Why we really need the #Frankenfish

Image courtesy of Avaaz

Image courtesy of Avaaz

Avaaz’s latest campaign to stop a genetically modified breed of salmon from being approved as fit for human consumption is a massively unhelpful contribution to the debate about genetic modification.

The email I got from Avaaz on Friday, wittily titled ‘Attack of the Frankenfish’, was full of the kind of hysterical language and panic-mongering you’d be more accustomed to reading in The Daily Mail. The petition, which is at 670,802 signatures at the time of writing, lays out the risks of this new breed of genetically modified salmon – which grows faster than normal – and asks you to call on the US Food and Drug Administration not to approve ‘transgenic salmon’ for human consumption.

I’m not suggesting that there are no risks involved in eating genetically modified animals. But Avaaz’s scare tactics don’t help the debate on genetic modification move forward. Instead, they perpetuate a knee-jerk reaction in consumers, who see genetic modification/GM/GMO as something scary and dangerous and to be stopped before it is too late.

The reality is that, without genetic modification, and with the big population rises that experts are predicting (i.e. there’ll be 2 billion more of us on the planet by 2050), we simply will not be able to eat meat and fish in the future. Either many species will have been eaten out of existence or the cost of eating meat and fish will have risen so high that only the ultra-rich will be able to afford it, leaving the rest of us to eke out a low-protein existence elsewhere.

So what are the problems with genetically modified salmon? Well, the Avaaz petition points to three. Licensing genetically modified salmon for human consumption could:

  1. Wipe out natural marine species (if, by some accident, modified species escaped into the wild, we don’t know what effect that would have on natural species);
  2. Threaten human health, because we don’t know enough about the long-term consequences of eating animals that have been artificially modified;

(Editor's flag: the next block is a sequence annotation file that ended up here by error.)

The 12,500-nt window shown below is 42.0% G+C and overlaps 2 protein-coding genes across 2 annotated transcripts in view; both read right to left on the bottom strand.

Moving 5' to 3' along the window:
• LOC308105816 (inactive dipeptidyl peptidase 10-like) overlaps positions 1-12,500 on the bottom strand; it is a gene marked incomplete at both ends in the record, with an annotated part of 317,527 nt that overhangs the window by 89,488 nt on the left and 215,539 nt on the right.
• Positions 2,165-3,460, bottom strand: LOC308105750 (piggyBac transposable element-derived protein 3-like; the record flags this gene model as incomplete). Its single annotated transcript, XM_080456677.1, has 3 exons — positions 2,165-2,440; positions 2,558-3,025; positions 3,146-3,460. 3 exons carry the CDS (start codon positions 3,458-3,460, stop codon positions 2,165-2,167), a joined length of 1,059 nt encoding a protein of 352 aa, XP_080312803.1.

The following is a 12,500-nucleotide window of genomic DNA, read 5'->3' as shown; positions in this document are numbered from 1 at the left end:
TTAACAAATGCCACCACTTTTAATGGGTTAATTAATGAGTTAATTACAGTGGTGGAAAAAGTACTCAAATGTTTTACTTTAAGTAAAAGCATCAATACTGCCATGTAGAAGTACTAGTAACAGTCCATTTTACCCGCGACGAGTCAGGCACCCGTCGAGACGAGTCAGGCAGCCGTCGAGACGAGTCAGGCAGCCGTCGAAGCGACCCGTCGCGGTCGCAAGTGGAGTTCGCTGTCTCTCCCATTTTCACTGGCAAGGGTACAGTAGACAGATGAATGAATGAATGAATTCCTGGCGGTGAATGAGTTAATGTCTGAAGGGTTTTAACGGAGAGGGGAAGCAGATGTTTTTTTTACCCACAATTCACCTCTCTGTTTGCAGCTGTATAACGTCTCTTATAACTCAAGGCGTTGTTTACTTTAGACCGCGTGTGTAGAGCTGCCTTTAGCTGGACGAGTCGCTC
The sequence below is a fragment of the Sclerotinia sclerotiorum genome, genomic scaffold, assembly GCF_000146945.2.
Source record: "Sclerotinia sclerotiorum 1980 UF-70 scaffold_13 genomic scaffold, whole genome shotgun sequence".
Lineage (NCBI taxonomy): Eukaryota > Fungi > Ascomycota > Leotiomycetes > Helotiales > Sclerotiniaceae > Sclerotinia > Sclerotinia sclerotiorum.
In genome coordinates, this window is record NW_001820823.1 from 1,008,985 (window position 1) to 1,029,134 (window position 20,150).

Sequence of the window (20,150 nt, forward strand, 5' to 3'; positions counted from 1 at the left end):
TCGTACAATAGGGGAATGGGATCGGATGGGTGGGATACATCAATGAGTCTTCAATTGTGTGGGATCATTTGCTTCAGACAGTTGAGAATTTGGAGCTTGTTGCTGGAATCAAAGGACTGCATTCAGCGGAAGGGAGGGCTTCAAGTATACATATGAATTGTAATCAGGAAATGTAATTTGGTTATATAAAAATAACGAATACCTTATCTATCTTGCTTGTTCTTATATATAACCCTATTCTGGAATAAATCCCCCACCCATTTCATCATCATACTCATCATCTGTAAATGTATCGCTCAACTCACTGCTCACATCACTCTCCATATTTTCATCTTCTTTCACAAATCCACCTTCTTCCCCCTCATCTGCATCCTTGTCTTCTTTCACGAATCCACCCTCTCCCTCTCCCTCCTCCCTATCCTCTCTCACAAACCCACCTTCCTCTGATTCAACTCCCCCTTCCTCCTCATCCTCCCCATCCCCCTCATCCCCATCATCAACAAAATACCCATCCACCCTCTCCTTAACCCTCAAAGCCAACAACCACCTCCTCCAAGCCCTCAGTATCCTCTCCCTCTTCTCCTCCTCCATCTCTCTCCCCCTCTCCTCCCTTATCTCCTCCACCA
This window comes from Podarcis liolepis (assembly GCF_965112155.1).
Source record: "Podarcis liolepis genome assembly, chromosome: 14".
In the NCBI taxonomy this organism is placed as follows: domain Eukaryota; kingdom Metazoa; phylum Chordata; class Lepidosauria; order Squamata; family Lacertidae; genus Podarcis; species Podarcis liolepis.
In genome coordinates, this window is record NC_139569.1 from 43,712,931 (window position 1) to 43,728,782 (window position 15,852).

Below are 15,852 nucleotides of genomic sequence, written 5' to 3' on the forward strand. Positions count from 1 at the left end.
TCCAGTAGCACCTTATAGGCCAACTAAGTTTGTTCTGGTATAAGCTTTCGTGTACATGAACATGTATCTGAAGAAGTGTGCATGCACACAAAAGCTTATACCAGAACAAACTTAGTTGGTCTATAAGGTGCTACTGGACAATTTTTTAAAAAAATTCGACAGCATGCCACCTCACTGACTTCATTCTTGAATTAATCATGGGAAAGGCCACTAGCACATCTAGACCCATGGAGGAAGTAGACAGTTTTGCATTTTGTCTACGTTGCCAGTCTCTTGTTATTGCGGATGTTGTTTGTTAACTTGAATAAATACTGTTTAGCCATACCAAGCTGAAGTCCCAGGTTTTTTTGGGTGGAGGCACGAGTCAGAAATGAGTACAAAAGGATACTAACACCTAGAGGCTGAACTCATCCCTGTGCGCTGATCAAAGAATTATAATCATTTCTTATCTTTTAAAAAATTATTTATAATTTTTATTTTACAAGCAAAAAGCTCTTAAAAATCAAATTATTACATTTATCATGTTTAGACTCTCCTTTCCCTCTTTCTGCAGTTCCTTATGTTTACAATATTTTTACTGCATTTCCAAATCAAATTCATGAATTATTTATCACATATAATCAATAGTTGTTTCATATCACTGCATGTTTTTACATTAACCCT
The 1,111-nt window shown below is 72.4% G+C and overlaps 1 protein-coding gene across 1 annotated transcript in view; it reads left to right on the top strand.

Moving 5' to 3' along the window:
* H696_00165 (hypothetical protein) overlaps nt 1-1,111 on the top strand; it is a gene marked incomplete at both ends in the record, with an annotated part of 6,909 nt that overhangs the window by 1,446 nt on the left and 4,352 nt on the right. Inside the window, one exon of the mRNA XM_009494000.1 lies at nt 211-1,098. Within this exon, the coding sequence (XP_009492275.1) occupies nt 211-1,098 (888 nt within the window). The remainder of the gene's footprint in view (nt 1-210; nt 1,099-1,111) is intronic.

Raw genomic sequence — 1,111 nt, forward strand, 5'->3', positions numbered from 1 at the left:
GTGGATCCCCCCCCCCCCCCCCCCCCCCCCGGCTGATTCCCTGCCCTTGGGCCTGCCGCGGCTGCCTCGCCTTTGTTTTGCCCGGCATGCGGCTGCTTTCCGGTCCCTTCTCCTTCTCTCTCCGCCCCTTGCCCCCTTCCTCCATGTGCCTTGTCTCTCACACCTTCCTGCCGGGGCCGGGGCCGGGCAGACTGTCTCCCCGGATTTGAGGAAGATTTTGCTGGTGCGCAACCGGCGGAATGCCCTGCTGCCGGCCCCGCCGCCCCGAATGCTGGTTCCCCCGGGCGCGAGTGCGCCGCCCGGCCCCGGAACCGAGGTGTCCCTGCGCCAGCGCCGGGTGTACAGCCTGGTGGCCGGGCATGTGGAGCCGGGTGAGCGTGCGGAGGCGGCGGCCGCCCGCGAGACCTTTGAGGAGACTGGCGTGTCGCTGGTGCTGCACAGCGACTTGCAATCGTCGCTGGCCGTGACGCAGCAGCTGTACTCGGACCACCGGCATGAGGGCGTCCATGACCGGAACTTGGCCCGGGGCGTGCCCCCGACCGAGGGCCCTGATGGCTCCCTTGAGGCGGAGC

3. Open the floodgates for genetically modified animals worldwide (only a bad thing if you accept that genetically modified species are bad full stop).

Of course, these (apart from the last one) are genuine concerns, and I am not attempting to dismiss them here. This great fact sheet from Food and Water Watch explains in much more detail these and other key concerns with the production and consumption of genetically modified fish.

For me, the real big concerns with genetic modification are to do with who ‘owns’ these fish. After all, a key justification for genetic modification is that it will help us to feed the world, and if big companies have control over whole vital new species of crops or fish or animals, this will be entirely counterproductive.

In spite of these potential problems, the world has no choice but to see genetic modification as part of the solution to feeding an ever-growing population as the world’s resources grow ever more strained.

We know full well that the 7 billion people already living on the planet cannot consume in the unsustainable way that the richer percentage of them do. We also know that, by 2050, there will be 9 billion people on the planet – and an ever increasing number of them will want to eat ‘western-style’ diets rich in meat and dairy as they climb out of poverty.

With this knowledge in mind, what else can we do but look at genetic modification as an alternative way to produce meat and fish? It might be environmentally or morally preferable to impose worldwide vegetarianism, but that’s a) not likely to happen and b) not exactly fair on those who already struggle to get enough protein in their diets as it is.

I don’t know if the salmon in question should be certified fit for human consumption – I’m no expert and I haven’t read the evidence. But we need to get to a point where genetically modified meat and fish are an acceptable and palatable alternative for consumers – and we need to get there fast, because time is running out.